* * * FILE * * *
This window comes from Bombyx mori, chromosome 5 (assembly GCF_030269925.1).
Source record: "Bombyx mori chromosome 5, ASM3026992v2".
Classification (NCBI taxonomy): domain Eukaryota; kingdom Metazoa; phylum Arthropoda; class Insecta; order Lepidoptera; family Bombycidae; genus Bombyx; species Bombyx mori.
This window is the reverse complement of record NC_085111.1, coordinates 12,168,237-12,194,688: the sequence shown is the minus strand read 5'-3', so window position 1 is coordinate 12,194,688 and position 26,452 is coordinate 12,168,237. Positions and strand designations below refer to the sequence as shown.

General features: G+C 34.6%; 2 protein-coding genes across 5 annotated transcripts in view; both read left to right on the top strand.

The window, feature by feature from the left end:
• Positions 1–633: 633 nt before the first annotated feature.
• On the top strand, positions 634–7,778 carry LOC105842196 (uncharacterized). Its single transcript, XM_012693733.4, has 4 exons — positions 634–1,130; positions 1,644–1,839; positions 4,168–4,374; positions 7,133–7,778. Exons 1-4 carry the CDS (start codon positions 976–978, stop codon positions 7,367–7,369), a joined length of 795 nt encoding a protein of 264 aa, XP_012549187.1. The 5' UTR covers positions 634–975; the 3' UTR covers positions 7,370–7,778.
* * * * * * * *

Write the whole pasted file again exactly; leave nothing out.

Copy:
This window comes from Bombyx mori, chromosome 5 (assembly GCF_030269925.1).
Source record: "Bombyx mori chromosome 5, ASM3026992v2".
Classification (NCBI taxonomy): domain Eukaryota; kingdom Metazoa; phylum Arthropoda; class Insecta; order Lepidoptera; family Bombycidae; genus Bombyx; species Bombyx mori.
This window is the reverse complement of record NC_085111.1, coordinates 12,168,237-12,194,688: the sequence shown is the minus strand read 5'-3', so window position 1 is coordinate 12,194,688 and position 26,452 is coordinate 12,168,237. Positions and strand designations below refer to the sequence as shown.

General features: G+C 34.6%; 2 protein-coding genes across 5 annotated transcripts in view; both read left to right on the top strand.

The window, feature by feature from the left end:
• Positions 1–633: 633 nt before the first annotated feature.
• On the top strand, positions 634–7,778 carry LOC105842196 (uncharacterized). Its single transcript, XM_012693733.4, has 4 exons — positions 634–1,130; positions 1,644–1,839; positions 4,168–4,374; positions 7,133–7,778. Exons 1-4 carry the CDS (start codon positions 976–978, stop codon positions 7,367–7,369), a joined length of 795 nt encoding a protein of 264 aa, XP_012549187.1. The 5' UTR covers positions 634–975; the 3' UTR covers positions 7,370–7,778.